But it is also the point where the degree of health care and education, economic security and female emancipation, have combined to tilt the balance of family life in favour of smaller families. Usually, it is a decision which is visibly related to circumstance. The story of world population growth, as told by parents, is that family planning is part of life planning. Those who by virtue of health, education, work and economic security have acquired the means, the opportunity and the confidence to plan the improvement of their own lives were usually planning the size of the size of their families as well. Those who lacked such advantages, those who had had to accommodate themselves to a poverty which seemed to them inevitable and unalterable, were less likely to be planning anything other than the daily struggle to survive — a struggle in which a large family was sometimes seen as an asset.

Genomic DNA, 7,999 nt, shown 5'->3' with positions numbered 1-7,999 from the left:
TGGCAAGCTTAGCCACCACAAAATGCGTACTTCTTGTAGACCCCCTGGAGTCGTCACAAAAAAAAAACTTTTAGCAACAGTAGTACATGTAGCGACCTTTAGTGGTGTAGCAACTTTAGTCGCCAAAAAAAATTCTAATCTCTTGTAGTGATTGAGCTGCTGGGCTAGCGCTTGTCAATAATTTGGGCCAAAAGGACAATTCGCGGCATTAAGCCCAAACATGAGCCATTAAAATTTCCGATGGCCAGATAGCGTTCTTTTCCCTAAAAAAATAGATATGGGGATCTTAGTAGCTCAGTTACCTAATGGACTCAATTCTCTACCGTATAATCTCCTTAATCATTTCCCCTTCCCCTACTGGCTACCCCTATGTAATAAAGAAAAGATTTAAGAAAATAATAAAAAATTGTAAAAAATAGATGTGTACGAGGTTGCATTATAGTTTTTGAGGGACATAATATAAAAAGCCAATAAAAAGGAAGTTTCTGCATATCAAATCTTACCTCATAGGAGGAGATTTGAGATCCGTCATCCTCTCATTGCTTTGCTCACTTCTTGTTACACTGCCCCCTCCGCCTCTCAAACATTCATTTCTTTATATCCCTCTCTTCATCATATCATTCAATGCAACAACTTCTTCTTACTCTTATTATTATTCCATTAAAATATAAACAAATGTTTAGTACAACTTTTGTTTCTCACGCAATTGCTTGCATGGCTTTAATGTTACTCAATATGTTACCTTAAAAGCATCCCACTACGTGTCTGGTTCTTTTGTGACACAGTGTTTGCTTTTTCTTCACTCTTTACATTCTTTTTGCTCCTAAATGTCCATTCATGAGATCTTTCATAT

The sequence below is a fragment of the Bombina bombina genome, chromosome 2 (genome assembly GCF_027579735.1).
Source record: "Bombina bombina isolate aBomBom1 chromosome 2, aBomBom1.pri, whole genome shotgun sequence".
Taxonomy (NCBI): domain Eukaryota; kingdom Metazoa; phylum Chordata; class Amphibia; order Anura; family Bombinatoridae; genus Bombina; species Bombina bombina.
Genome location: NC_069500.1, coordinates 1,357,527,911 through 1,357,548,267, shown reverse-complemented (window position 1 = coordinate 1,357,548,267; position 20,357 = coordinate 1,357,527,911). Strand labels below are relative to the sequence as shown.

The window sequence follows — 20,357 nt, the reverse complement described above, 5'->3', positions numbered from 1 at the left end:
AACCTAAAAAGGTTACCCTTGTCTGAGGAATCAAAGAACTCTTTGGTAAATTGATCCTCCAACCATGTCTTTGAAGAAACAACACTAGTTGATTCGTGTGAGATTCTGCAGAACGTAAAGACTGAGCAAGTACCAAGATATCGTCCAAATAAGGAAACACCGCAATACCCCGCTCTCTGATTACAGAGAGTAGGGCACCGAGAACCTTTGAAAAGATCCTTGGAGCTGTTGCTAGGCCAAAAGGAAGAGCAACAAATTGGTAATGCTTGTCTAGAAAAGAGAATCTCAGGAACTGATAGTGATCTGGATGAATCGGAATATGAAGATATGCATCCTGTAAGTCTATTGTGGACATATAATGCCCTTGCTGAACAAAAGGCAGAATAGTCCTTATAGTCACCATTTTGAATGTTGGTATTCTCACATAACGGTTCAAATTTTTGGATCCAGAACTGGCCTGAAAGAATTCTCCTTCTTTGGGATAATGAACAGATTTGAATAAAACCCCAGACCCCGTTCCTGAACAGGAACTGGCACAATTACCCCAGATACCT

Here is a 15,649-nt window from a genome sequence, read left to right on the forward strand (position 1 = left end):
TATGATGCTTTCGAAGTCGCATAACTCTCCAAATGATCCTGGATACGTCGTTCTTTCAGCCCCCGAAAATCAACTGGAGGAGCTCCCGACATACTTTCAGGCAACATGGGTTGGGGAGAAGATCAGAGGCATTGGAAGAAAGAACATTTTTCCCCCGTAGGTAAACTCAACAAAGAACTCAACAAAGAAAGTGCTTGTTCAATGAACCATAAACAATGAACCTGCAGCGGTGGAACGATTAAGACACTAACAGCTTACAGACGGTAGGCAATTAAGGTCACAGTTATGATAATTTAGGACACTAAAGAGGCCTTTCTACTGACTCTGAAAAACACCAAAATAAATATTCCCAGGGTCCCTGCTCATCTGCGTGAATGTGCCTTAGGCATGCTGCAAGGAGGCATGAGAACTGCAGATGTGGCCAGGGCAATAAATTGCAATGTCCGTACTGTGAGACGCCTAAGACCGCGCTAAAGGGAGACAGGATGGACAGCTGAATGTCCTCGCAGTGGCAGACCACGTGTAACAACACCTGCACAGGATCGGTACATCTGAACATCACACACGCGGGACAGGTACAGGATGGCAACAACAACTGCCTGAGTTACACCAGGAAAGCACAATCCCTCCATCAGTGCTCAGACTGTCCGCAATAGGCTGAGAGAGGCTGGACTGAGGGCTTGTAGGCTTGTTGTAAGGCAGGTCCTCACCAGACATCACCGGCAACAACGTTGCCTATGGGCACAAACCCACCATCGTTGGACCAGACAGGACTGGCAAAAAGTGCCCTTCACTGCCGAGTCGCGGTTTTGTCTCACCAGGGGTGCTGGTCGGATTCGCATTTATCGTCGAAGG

Back at her own home again, Kantha points down towards the level crossing gates:

‘You see the girl in the white dress and red tie? That’s Kanthi, the carpenter’s eldest daughter. She’s fifteen and still at school. When she eventually gets married she will not have more than two children. I can more or less promise you that. She has told me her plans. And she will not accept the kind of life her mother has had.’

So the change is happening in the carpenter’s family too, as it will eventually happen to every family which has the chance to plan its life.

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New Internationalist issue 107 magazine cover This article is from the January 1982 issue of New Internationalist.